"It's desirable that they're abandoning the path of using reporters as witnesses," said Eugene Fidell, president of the National Institute of Military Justice in Washington, D.C. "It's a very toxic strategy."
Fidell wasn't surprised, however, that the government rejected a deal offered by Seitz that would have had Watada serve only three months confinement with a dishonorable discharge.
"Why should they? He missed a movement of his unit," he said. "No army can tolerate officers refusing to move with their unit."
On the Net:
Watada supporters: http://www.thankyoult.com/
FORT LEWIS OFFICER’S WORDS, DEEDS FOCUS OF COURT-MARTIAL
By Hal Bernton
February 4, 2007
Last June, 1st. Lt. Ehren Watada split with the Fort Lewis officer corps by refusing an order to deploy to Iraq.
At a court-martial that begins Monday, his fate will be placed in the hands of at least five of those officers, leaders at an Army base that has sent thousands to fight in the war.
The officers will form a "panel of peers," the military equivalent of a jury, and determine whether Watada spends up to four years in prison in one of the most high-profile cases to be tried at Fort Lewis.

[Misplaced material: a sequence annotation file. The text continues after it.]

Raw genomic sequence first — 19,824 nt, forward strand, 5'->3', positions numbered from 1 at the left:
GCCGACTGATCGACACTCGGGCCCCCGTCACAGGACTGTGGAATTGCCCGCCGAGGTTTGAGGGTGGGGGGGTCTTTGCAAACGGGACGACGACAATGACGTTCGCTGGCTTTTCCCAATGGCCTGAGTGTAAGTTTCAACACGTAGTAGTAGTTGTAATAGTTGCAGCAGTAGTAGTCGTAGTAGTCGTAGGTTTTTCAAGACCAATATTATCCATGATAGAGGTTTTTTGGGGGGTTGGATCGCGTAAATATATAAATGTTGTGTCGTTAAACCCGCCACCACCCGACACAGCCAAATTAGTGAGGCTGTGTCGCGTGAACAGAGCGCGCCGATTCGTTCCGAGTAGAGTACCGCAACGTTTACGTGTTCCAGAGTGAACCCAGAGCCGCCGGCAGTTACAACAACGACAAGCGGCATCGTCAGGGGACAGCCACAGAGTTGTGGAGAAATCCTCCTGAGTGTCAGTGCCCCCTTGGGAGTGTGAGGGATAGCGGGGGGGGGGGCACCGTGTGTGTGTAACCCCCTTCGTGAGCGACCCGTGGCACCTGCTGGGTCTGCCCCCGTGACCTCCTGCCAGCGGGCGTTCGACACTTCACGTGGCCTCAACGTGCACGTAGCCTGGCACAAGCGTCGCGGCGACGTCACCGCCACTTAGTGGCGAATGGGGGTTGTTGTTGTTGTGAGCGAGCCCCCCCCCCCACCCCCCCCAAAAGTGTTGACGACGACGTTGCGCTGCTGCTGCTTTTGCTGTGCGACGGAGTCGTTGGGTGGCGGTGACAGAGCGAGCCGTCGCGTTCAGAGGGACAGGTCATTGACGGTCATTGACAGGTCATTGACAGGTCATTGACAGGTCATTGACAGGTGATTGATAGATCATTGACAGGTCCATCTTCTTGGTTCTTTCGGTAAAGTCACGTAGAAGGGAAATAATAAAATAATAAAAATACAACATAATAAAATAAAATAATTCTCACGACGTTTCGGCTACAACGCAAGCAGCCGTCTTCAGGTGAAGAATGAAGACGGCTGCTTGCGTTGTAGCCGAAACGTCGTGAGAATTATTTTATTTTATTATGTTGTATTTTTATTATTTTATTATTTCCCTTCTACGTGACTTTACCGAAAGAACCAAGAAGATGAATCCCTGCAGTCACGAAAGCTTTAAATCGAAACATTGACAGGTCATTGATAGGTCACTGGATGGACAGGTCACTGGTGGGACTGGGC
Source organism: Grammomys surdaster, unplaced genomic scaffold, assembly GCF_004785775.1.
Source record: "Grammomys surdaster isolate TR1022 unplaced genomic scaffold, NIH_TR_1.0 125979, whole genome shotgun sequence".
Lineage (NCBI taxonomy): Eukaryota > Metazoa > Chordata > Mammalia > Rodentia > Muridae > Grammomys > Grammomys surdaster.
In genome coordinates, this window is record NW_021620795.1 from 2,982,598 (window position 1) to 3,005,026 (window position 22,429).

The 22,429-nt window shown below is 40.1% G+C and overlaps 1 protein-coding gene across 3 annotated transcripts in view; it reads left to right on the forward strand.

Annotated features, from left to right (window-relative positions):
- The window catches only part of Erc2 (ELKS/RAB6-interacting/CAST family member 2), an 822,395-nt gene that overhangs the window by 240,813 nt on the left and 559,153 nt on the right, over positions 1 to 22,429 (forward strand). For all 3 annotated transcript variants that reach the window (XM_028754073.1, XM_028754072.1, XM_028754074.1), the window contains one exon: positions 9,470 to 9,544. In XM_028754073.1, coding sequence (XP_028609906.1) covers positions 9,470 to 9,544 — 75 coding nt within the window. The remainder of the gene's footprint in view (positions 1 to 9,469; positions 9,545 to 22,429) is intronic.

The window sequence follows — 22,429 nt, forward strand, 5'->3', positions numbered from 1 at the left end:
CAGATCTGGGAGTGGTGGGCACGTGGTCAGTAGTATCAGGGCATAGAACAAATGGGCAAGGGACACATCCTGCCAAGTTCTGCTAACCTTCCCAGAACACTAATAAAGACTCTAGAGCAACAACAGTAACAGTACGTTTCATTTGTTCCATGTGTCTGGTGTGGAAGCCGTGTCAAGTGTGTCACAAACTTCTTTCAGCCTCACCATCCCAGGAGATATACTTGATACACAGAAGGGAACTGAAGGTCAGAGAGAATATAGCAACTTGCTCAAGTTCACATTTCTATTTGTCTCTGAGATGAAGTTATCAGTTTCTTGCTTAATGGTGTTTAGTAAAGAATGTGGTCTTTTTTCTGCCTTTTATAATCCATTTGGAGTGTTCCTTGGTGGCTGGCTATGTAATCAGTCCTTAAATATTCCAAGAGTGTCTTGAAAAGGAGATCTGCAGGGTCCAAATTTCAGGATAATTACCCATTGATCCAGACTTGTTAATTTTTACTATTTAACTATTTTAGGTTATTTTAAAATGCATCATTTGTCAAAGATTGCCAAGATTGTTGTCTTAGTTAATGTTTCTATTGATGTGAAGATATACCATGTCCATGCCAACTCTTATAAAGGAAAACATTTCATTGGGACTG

It unfolds at a time when the Bush administration is under attack in Congress for its conduct of the Iraq war. Peace activists have rallied around Watada, planning demonstrations outside Fort Lewis and smaller vigils elsewhere to mark the start of the court-martial.
This will be a general court-martial, reserved by the Army for the most serious offenses. It emerged as the Army's option after Watada coupled his refusal to deploy with appearances and interviews during which he denounced the administration for conducting an "illegal war" founded on "lies," and he blasted the Army for committing war crimes in Iraq.
Watada had hoped to try to prove his case against the war in court, but in a pretrial ruling, a judge said the legality of the war could not be determined in his court -- it could be determined only by Congress. In his decision, Lt. Col. John Head cited previous federal court rulings.